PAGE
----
In terms of Rick and Morty world-building, nothing beats “Close Rick-Counters of the Rick Kind” — at least in Season 1. It’s the story where we learn about the Citadel and Council of Ricks, get a dizzying display of the show’s infinite realities concept, and (most importantly) meet Evil Morty. In short, “Close Rick-Counters of the Rick Kind” is an excellent episode that far surpasses the actual Season 1 finale “Ricksy Business.”
Maybe the season should’ve ended here instead? “Ricksy Business” does function as a two-parter with the Season 1 premiere, “A Rickle in Time,” but whereas both of those episodes are merely good, “Close Rick-Counters of the Rick Kind” is great.
“Close Rick-Counters of the Rick Kind” demonstrates, in ridiculous fashion, exactly what infinite timelines really means for Rick and Morty. Much like how the vast size of the actual universe is virtually impossible to comprehend, infinite variations across infinite realities isn’t something we can truly imagine until we see sentient furniture using pizza to call for an order of phones to eat all while sitting on people.
They call it Furniture Universe and none of it makes any measure of coherent sense.
How did sentient life evolve into furniture? How do they even digest phones? Why do all the people being sat upon have such a void expression on their faces? Asking questions about this and trying to make sense of it all is enough to warrant a migraine. But it also serves as the perfect example of how Rick and Morty can be so stupid that it’s goddamn brilliant, dragging us to the edge of comprehension and then pushing us a step further towards insanity.
"Yeah, I’d like to order one large phone with extra phones please.
"Cellphone! No, no, no, no — rotary! And payphone on half.
The Furniture Universe is a fun joke, but the truly compelling way the show’s writers and creators grapple with the importance of the Rick and Morty multiverse in this episode is by introducing thousands of alt-reality Mortys and Ricks at the Citadel.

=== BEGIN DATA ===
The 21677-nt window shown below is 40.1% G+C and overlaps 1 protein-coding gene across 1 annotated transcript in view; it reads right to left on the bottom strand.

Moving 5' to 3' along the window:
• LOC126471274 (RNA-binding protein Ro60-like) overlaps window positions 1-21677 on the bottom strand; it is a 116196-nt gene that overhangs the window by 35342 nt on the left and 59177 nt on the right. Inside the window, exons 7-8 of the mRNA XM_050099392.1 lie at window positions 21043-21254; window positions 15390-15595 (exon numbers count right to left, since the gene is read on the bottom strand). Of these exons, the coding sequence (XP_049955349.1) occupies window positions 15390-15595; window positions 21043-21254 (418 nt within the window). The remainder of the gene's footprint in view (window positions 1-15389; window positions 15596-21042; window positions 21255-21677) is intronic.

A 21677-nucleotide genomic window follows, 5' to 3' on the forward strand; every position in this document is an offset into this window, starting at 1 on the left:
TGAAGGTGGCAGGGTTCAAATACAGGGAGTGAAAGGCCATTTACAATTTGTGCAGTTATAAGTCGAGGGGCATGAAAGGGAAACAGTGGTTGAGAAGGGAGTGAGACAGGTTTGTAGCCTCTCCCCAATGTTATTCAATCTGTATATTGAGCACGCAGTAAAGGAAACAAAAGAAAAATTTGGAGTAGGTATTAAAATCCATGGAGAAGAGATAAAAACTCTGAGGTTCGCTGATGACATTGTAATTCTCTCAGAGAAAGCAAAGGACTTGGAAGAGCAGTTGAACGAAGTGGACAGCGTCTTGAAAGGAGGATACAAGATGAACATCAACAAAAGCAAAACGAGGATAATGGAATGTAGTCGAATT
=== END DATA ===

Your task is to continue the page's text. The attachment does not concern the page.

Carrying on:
A few thousand versions of Morty and Rick band together to create their own society focused on self-preservation. What could go wrong? Unsurprisingly, our Rick has a history of noncompliance with the Council, who send a team of doppelganger soldiers to abduct him when 27 different Ricks wind up dead from… “Rickicide.”
The fact that nobody directly addresses this Rick’s specific unfortunate end only makes it even more amusing. But Rick C137, the Rickest Rick around, easily escapes.
An extended chase scene ensues through increasingly bizarre dimensions, including one made entirely of giant farting butts. This one scene is perhaps the most densely-packed sequence, and it perfectly demonstrates the implications of infinite realities.
While inventing a way to track down the real villain of this whole debacle, Rick also drops a bombshell that questions the fundamental premise of the show.
Why would a genius like Rick even bother traveling around with a grandson that he seemingly can’t stand? Rick claims that in order to make his genius-level brainwaves undetectable, he needs Morty’s non-genius brain waves. This also explains why thousands of Ricks and Mortys partner up on the Citadel.
Morty accurately calls himself a “human cloaking device” and it creates a rift between grandfather and grandson, especially when this whole premise is seemingly confirmed when they head to a villainous lair, where hundreds of Mortys are strapped to the outer wall and endure constant torture.